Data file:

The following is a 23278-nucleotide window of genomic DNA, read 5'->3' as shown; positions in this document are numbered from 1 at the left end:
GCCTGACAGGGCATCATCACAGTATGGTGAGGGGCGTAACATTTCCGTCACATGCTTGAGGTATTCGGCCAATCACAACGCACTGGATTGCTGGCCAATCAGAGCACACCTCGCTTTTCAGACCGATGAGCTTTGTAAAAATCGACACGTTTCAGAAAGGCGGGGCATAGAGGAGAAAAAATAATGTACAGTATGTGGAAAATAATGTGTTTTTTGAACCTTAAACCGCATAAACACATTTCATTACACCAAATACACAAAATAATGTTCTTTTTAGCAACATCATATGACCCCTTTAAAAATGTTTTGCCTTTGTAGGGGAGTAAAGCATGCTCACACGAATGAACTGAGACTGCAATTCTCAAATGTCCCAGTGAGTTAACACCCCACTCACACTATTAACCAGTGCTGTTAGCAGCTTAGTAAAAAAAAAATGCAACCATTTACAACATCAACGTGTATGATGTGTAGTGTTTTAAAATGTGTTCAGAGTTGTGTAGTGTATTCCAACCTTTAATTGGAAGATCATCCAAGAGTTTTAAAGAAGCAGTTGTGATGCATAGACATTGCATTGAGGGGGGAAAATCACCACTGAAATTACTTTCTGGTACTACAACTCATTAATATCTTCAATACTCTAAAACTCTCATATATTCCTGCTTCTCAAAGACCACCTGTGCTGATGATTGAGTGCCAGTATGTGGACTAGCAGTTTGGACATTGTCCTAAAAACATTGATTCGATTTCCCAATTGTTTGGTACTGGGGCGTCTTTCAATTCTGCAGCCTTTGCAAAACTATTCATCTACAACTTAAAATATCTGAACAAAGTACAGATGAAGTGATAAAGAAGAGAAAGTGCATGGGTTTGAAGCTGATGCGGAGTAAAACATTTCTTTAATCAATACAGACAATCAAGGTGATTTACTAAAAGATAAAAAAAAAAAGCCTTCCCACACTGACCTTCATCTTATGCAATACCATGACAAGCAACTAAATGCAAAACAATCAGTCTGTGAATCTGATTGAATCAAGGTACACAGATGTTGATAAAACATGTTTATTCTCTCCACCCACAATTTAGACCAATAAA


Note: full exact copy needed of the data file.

The following is a 23278-nucleotide window of genomic DNA, read 5'->3' as shown; positions in this document are numbered from 1 at the left end:
GCCTGACAGGGCATCATCACAGTATGGTGAGGGGCGTAACATTTCCGTCACATGCTTGAGGTATTCGGCCAATCACAACGCACTGGATTGCTGGCCAATCAGAGCACACCTCGCTTTTCAGACCGATGAGCTTTGTAAAAATCGACACGTTTCAGAAAGGCGGGGCATAGAGGAGAAAAAATAATGTACAGTATGTGGAAAATAATGTGTTTTTTGAACCTTAAACCGCATAAACACATTTCATTACACCAAATACACAAAATAATGTTCTTTTTAGCAACATCATATGACCCCTTTAAAAATGTTTTGCCTTTGTAGGGGAGTAAAGCATGCTCACACGAATGAACTGAGACTGCAATTCTCAAATGTCCCAGTGAGTTAACACCCCACTCACACTATTAACCAGTGCTGTTAGCAGCTTAGTAAAAAAAAAATGCAACCATTTACAACATCAACGTGTATGATGTGTAGTGTTTTAAAATGTGTTCAGAGTTGTGTAGTGTATTCCAACCTTTAATTGGAAGATCATCCAAGAGTTTTAAAGAAGCAGTTGTGATGCATAGACATTGCATTGAGGGGGGAAAATCACCACTGAAATTACTTTCTGGTACTACAACTCATTAATATCTTCAATACTCTAAAACTCTCATATATTCCTGCTTCTCAAAGACCACCTGTGCTGATGATTGAGTGCCAGTATGTGGACTAGCAGTTTGGACATTGTCCTAAAAACATTGATTCGATTTCCCAATTGTTTGGTACTGGGGCGTCTTTCAATTCTGCAGCCTTTGCAAAACTATTCATCTACAACTTAAAATATCTGAACAAAGTACAGATGAAGTGATAAAGAAGAGAAAGTGCATGGGTTTGAAGCTGATGCGGAGTAAAACATTTCTTTAATCAATACAGACAATCAAGGTGATTTACTAAAAGATAAAAAAAAAAAGCCTTCCCACACTGACCTTCATCTTATGCAATACCATGACAAGCAACTAAATGCAAAACAATCAGTCTGTGAATCTGATTGAATCAAGGTACACAGATGTTGATAAAACATGTTTATTCTCTCCACCCACAATTTAGACCAATAAA